While his books captivated millions of readers around the world, Frank McCourt, who died Sunday after a recent health battle, spent the earlier part of his life enthralling a smaller but no less impressionable group of people: his students in the New York City public school system, where he taught for 30 years.
It was when the Brooklyn-born, Ireland-raised McCourt reached his 60s that he decided to put memories of his impossibly impoverished childhood in Limerick — and his mother Angela — to paper, and the result was "Angela's Ashes," published in 1996 to acclaim and awards, including the Pulitzer and the National Book Award. In 2005, his "Teacher Man" affectionately chronicled his hurdles and triumphs as a teacher.
Now, his former pupils are returning the favor, remembering McCourt as "a legend in the halls," according to a woman who identifies herself only as Nicole on a New York Times blog dedicated exclusively to remembering the 78-year-old author.
"I still remember the first day of English class, and the only time Mr. McCourt assigned us a book to read for the entire term," recalls another graduate of McCourt's, Agatha Ariola. "'You will read, Thomas Wolfe's 'You Can't Go Home Again,'' he had said in a melodic accent that I, a sheltered, first-generation Asian-American, found so refreshing from the harsh Queens accent I often heard on the 45-minute subway commute to Stuyvesant HS."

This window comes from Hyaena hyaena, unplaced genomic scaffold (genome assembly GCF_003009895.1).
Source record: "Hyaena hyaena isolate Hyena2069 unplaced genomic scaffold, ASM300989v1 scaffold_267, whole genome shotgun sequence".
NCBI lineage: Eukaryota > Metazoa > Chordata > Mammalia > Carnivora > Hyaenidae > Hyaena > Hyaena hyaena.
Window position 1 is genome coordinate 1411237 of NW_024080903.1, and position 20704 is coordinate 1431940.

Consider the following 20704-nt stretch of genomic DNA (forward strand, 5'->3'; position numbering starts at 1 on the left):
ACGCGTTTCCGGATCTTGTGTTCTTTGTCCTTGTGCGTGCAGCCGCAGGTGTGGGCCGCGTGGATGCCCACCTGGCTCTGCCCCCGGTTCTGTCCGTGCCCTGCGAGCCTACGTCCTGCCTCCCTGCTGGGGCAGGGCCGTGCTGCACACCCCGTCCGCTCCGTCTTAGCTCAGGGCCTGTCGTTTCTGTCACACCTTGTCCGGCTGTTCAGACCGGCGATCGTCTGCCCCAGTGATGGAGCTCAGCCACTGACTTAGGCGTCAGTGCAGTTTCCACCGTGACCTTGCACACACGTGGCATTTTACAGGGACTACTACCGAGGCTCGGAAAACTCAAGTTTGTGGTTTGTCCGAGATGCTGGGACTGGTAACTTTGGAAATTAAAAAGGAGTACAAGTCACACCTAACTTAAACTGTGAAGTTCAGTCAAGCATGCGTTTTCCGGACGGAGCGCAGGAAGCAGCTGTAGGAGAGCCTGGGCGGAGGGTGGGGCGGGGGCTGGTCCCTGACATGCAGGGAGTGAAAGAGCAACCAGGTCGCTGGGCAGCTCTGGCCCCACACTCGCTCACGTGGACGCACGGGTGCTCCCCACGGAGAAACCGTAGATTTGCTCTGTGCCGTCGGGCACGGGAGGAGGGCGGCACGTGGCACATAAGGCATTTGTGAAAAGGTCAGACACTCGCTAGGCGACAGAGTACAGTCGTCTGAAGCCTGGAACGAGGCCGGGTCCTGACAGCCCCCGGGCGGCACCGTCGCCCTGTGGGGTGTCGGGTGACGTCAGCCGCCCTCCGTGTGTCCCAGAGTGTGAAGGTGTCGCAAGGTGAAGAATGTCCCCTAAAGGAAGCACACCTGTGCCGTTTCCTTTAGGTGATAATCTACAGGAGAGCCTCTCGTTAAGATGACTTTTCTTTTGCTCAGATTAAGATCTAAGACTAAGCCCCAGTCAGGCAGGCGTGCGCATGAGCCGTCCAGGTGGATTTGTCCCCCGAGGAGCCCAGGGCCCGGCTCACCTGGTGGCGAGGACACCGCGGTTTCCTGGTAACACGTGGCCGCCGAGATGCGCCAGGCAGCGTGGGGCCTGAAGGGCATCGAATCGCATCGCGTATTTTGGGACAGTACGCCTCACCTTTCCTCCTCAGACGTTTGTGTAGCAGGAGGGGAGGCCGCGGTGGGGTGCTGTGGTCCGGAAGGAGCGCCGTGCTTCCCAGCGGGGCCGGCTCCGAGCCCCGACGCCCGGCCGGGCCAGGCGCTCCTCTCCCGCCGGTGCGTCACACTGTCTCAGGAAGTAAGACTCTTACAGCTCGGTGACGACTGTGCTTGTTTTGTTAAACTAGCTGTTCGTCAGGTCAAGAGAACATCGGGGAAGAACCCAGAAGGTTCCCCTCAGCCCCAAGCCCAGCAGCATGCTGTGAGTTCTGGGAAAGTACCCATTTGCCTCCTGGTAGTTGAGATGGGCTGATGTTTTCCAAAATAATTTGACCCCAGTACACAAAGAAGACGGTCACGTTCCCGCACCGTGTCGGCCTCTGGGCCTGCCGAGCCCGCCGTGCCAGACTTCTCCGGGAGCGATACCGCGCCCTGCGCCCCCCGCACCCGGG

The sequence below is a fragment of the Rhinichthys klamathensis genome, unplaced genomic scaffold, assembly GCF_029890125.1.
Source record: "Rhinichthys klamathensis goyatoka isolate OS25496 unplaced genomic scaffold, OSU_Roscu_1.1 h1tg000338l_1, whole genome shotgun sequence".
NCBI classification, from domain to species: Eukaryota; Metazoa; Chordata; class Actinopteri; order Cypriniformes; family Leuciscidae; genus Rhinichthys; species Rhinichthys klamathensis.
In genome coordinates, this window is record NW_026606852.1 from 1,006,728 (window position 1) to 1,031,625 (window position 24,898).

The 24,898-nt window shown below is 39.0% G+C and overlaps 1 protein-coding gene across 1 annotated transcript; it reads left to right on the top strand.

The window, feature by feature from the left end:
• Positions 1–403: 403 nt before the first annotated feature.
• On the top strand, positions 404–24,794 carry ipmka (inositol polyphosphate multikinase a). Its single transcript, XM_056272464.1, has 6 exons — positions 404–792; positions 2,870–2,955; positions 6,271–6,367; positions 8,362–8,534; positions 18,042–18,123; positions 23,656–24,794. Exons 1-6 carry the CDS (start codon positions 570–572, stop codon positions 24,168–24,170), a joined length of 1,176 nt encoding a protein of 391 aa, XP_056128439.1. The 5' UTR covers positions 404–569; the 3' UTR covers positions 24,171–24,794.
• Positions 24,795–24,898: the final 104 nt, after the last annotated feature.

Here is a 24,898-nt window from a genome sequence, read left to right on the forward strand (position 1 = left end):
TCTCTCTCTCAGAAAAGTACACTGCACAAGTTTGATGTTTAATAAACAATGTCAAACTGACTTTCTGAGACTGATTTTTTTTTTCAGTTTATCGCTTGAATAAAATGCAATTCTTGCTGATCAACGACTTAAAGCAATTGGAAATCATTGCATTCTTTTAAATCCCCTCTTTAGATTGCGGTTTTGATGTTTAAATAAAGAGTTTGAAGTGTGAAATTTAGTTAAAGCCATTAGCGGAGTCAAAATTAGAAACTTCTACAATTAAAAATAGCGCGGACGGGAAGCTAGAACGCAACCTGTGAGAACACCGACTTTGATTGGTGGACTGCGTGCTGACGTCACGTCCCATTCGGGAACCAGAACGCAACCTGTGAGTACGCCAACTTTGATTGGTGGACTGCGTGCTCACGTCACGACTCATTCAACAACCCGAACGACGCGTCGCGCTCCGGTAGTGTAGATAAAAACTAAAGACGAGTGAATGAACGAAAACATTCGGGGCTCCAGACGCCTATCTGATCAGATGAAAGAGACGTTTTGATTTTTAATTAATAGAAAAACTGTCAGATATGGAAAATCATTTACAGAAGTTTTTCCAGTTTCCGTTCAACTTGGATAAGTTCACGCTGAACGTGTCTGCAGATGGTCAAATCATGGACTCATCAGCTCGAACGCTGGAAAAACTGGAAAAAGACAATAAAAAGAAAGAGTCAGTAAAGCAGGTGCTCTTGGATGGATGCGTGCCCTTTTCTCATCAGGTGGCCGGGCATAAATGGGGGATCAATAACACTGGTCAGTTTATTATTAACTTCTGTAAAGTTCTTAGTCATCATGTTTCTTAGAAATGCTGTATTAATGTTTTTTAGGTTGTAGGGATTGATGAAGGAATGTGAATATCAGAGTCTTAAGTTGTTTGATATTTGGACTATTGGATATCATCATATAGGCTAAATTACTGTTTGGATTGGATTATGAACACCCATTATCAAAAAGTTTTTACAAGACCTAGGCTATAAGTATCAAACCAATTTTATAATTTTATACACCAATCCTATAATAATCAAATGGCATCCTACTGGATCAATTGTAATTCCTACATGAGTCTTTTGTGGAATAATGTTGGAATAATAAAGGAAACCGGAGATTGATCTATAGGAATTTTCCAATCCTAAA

As Ariola further recalls, "Class was 40 minutes of storytelling by this wonderfully gifted and engaging author, and I was encouraged to write from my own voice as a child of immigrant parents. Although my creative writing is now mostly kept in my journals for personal reading, Mr. McCourt left me with the legacy and appreciation of family, and the desire to go out into the world and seek the experiences that create memories."
Public memorial planned
In terms of his teaching style, McCourt "laughed and sneered, entertained and enthralled me and 30 other kids, says "Diane," from the class of 1986. "We read 'You Can't Go Home Again' and 'My Papa's Waltz,' wrote children's stories, sang songs and assigned ourselves our own grades (0-100). His writings truly capture the magic of his classroom. He was a good soul and will be missed."
As another legend, veteran New York newspaper columnist Jimmy Breslin, put it to the Daily News for its Monday editions: ""He never hurt another human being that I know of. This guy was real from the go. And so he's a real loss to the city because there's nobody with his backbone to replace him."
McCourt's students — and his other fans — will have a chance to pay him tribute at a pubic memorial, being planned for September, says younger brother Malachy McCourt.